Consumer News: Study shows tobacco promotes bacteria growth in mouth

Smoking tobacco is widely known as a killer. From cancer to emphysema, tobacco can result in many causes of death. But the effect smoking has on bacteria was largely unknown, until now.

Published in the 2015 issue of the journal Tobacco Induced Diseases, the article from University of Louisville School of Dentistry researcher David A. Scott reveals how tobacco use leads to bacteria colonization. Dr. Scott and his coauthors describe the effect tobacco smoke can have on biofilms, dense communities of bacteria that are called dental plaque when formed on teeth. Dental plaque can lead to gingivitis as well as more severe oral diseases like periodontitis.

Using tobacco not only enhances the growth of these bacterial spaces, but also makes them stronger. Dental plaque can develop antibiotic resistance and potentially expand when the area is exposed to tobacco. With a severe enough case, the dental plaque can act as a wall between the immune system and the bacteria inside the plaque.

Dr. Scott is still researching ways to combat biofilm-induced diseases. He closes the article by admitting that this research is only scratching the surface.

For more information on the effects of tobacco use, visit the "Smoking and Tobacco" page at

© 2017 American Dental Association. All rights reserved. Reproduction or republication is strictly prohibited without the prior written permission from the American Dental Association.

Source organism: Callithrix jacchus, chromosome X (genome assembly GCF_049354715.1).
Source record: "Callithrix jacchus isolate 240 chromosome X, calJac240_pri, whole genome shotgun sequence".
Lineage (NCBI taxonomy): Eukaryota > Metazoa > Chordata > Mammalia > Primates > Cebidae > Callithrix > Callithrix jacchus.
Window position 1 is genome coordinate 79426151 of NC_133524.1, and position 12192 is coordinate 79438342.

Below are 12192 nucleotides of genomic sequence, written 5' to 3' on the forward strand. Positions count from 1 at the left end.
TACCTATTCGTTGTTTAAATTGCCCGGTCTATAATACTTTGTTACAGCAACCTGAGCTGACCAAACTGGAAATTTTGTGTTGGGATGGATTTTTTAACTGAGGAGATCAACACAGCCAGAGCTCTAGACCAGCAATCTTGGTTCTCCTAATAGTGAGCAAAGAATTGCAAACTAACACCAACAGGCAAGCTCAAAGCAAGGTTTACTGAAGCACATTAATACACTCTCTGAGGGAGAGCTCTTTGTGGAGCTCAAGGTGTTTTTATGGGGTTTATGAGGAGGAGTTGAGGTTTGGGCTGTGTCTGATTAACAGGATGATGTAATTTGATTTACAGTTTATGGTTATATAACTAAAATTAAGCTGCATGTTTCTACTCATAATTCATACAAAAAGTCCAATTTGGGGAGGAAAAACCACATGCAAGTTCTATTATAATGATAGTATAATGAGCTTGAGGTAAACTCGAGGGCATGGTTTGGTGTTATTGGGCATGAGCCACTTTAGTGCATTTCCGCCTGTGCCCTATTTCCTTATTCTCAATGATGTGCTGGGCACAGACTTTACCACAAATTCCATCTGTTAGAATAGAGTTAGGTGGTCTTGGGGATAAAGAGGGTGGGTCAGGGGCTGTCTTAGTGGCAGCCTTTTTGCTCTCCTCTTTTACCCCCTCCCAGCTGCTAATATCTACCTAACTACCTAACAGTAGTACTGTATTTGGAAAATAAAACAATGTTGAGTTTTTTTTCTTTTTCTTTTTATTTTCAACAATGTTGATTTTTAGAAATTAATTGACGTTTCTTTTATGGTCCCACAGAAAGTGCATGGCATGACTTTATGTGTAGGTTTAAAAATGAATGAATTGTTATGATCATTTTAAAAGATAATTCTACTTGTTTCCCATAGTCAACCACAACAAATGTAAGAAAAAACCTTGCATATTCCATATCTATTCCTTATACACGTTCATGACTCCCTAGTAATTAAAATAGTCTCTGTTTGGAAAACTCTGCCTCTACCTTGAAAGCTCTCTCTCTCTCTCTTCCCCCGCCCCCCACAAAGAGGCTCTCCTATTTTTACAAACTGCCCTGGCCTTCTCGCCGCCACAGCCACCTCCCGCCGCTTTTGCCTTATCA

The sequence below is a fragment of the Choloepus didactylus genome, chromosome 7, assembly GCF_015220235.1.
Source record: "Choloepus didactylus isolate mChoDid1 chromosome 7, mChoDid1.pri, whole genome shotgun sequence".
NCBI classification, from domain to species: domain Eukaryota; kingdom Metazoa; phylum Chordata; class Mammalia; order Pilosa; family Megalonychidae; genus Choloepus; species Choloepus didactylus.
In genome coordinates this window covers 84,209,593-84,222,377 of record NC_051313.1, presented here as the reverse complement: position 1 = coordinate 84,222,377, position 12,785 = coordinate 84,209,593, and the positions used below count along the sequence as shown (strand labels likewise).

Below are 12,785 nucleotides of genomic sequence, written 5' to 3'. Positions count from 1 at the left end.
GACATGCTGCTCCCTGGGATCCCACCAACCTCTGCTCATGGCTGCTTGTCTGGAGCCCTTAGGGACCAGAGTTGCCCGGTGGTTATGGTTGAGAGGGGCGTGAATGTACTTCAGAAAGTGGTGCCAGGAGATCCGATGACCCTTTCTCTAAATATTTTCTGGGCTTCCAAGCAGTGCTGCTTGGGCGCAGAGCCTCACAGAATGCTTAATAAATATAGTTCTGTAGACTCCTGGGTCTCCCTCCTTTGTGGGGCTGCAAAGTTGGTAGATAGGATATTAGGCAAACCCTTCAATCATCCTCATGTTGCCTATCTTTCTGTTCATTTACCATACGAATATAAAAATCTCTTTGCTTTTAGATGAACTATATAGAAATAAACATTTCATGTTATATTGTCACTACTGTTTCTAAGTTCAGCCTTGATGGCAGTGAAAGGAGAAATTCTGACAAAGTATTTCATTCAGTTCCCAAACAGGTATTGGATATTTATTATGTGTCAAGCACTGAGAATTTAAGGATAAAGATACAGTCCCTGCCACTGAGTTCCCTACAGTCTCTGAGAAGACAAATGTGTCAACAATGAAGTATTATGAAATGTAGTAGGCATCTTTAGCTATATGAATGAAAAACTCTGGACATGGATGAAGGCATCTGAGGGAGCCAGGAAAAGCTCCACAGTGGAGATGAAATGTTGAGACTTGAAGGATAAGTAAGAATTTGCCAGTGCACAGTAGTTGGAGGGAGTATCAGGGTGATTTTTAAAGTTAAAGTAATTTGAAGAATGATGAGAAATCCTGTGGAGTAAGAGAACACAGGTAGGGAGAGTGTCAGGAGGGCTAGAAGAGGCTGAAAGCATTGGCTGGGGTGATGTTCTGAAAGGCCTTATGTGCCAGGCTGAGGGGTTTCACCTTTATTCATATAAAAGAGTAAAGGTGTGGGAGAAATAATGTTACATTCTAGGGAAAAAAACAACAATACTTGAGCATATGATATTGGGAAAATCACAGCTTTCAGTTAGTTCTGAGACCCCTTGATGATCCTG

This article is intended to promote understanding of and knowledge about general oral health topics. It is not intended to be a substitute for professional advice, diagnosis or treatment. Always seek the advice of your dentist or other qualified healthcare provider with any questions you may have regarding a medical condition or treatment.

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Tobacco's greatest threat to your health may be its association with oral cancer. The American Cancer Society reports that:

  • About 90 percent of people with mouth cancer and some types of throat cancer have used tobacco. The risk of developing these cancers increases as people smoke or chew more often or for a longer time.

  • Smokers are six times more likely than nonsmokers to develop these cancers.

  • About 37 percent of patients who continue to smoke after cancer treatment will develop second cancers of the mouth, throat or larynx. While only 6 percent of people who quit smoking will develop these secondary cancers.

  • Smokeless tobacco has been linked to cancers of the cheek, gums and inner surface of the lips. Smokeless tobacco increases the risk of these cancers by nearly 50 times.7